- Reroute is worth remembering for potential future use in particular matchups.
- Smash is okay, but the age of the artifacts has passed, not to mention the fact that it is possible to splash for Green if killing artefacts is a major priority.
- Wojek Embermage is worth respecting because he can kill an awful lot of Elves.
And then there's the Boros. Boros Recruit isn't as good as Frenzied Goblin or Frostling, but Boros Guildmage is better in a mono-Red deck than any other two drop (unless you need Hearth Kami to pick off artefacts).
I quite liked Sunforger until I counted up how much mana it actually costs to do anything.
And then there are the cards which actually require White mana to play. I feel mildly nauseous even thinking about pairing Red with White, but as incentives go, this isn't bad:
Lightning Helix RW
Lightning Helix deals 3 damage to target creature or player and you gain 3 life.
Lightning Helix is pretty much strictly better than Incinerate, and they haven't let us have anything as good as Incinerate for years.
Looking through the other cards, we get a two-mana double striker Boros Swiftblade, a 2/2 flier with haste for three mana (Skynight Legionnaire), a near reprint of Wildfire Emissary (Sunhome Enforcer), a variant on Cataclysm (Razia's Purification), and Searing Meditation, which after my mishap with Lightning Rift I suspect actually has the potential to be quite good, though obviously requiring a deck to be built around it.
So, those are the new cards, what are our options?
Option One is to go in the direction which Ravnica is pushing us. There is a White Weenie deck from Kamigawa which is very strong, though not quite on a level with the very best decks, and we now have the option to put burn spells in it, which means that we can have a deck which is like a Red beatdown deck but with much better creatures:
4 Isamaru, Hound of Konda
4 Suntail Hawk
2 Lantern Kami
4 Boros Swiftblade
4 Leonin Skyhunter
4 Skynight Legionnaire
4 Umezawa's Jitte
4 Glorious Anthem
4 Lightning Helix
4 Battlefield Forge
4 Sacred Foundry
1 Tendo Ice Bridge
1 Eiganjo Castle
It might well be that Boros Swiftblade and Skynight Legionnaire are no better than the many other options, including Hand of Honor, Samurai of the Pale Curtain, Eight-and-a-Half-Tails and so on, but the above seems like a reasonable place to start and to find out how much benefit there is from the new Ravnica cards.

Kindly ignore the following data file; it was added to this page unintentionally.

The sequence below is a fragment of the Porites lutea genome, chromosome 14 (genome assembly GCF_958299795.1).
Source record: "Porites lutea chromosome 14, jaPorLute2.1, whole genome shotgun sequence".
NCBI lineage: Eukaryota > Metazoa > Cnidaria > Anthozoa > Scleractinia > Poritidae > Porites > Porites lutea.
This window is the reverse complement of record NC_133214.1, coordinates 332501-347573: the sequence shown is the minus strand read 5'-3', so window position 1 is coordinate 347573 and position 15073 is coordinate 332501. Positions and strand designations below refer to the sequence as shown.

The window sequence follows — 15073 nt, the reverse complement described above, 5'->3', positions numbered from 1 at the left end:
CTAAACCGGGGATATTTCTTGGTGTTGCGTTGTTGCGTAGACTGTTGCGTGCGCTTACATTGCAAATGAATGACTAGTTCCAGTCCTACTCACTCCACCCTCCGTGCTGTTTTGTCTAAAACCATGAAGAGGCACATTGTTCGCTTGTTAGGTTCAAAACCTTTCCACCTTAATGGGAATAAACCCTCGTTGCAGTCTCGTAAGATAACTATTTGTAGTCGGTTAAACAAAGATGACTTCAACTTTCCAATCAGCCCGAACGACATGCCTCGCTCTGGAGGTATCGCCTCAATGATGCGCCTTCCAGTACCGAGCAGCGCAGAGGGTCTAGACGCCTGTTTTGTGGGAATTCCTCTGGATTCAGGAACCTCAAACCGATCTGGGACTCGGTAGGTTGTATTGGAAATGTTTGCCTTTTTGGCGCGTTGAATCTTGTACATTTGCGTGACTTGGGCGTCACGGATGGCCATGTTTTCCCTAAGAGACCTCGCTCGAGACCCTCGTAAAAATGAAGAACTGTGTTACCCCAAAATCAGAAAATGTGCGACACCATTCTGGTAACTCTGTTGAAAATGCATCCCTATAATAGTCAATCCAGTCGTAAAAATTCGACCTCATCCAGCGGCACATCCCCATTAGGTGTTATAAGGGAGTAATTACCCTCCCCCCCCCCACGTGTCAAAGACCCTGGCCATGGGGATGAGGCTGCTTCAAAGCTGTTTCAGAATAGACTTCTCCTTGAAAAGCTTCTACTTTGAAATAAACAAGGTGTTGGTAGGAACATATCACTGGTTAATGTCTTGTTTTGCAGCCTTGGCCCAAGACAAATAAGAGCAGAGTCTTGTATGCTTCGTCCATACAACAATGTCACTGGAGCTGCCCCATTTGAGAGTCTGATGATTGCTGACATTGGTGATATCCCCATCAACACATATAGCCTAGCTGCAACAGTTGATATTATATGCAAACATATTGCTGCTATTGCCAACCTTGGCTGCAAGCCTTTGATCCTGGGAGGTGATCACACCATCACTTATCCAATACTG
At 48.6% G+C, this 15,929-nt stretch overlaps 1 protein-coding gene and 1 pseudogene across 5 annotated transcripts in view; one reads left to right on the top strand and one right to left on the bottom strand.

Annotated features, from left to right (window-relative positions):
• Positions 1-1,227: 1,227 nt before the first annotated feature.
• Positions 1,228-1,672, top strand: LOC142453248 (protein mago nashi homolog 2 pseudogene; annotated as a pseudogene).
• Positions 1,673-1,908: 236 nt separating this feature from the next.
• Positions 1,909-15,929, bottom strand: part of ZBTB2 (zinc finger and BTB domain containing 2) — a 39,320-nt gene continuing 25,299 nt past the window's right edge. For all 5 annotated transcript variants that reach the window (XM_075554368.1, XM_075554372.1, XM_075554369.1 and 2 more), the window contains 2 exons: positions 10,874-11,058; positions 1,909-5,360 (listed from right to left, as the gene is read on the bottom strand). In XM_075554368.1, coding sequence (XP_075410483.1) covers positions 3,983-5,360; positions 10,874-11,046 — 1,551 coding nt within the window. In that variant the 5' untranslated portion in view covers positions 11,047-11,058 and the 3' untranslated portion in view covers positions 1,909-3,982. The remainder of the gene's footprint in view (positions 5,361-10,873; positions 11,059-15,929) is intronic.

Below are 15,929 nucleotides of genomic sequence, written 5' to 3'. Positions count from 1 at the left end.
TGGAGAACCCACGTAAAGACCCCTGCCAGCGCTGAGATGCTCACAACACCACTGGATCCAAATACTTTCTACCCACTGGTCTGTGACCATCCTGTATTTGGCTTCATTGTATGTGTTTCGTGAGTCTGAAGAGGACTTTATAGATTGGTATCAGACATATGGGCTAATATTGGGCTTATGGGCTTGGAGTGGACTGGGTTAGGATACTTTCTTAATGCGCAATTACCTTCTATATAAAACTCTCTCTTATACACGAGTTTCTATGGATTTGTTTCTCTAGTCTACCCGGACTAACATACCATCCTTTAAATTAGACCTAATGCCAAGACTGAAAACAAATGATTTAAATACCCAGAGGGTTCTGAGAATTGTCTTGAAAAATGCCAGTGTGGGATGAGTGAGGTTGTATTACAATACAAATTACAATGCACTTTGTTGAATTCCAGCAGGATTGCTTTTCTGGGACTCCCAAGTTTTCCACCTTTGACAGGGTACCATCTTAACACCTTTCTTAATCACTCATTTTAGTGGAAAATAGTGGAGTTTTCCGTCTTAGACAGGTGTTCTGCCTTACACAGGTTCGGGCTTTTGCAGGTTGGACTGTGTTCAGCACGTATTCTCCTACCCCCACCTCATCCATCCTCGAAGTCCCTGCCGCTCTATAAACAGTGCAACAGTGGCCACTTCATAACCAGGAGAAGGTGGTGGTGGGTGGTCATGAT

Lightning Helix aside, it is not as obvious that splashing White into a primarily Red deck will offer many benefits, because the good White creatures mostly have WW in their casting cost. The main advantage to playing Red beatdown over White Weenie splash Red are the ability to use Genju of the Spires and/or Rathi Dragon. Here's what a mono-Red deck might look like, post-Ravnica, if built according to the same principles as every other successful Red beatdown deck, emphasising redundancy and sticking to the mana curve:
1 Shinka, the Bloodsoaked Keep
Not many Ravnica cards in that one, but that's hardly a surprise. If you haven't got the cash for eight rare painlands (insert rant about how dual lands shouldn't be rares because it raises the price level of competing in tournaments unnecessarily), then this is what your Red deck might look like. [But it also helps Wizards sell more cards and has been the standard since Alpha. - Knut, playing devil's advocate]
Oh dear. A prize for the first player to go turn 1 Lava Spike, turn 2 Lightning Helix, turn 3 Char, turn 4 Second Rite, mind.
Alternatively, we could try something a bit odder:
4 Enduring Ideal
4 Seething Song
4 Wrath of God
3 Jiwari, the Earth Aflame
4 Honden of the Cleansing Fire
3 Honden of Infinite Rage
4 Searing Meditation
4 Lightning Helix
2 Form of the Dragon
1 Ivory Mask
1 Zur's Weirding
1 Meishin, the Mind's Cage
4 Fellwar Stone
Yes, this is a rough first draft, and no, designing life gain decks is not my strength. But, again, it is a possible starting point, and trying to exploit reusable damage is always worth a try.
One of the great things about Magic is that every year we have to reassess old certainties. The first time I played a Red deck was after staying up all night trying to make a White Weenie deck with Bolts in it, and working out that even though the creatures weren't as good, the mono-Red deck was just better than the White/Red deck. Maybe this is the year when that stops being true, and when the best first turn play that a Red mage can make is Isamaru, Hound of Konda. That apart, we'll know more about how to build our Red decks once we see what the opposition looks like.
'Til then, good luck Char-ing those Blue mages and showing them what they're missing,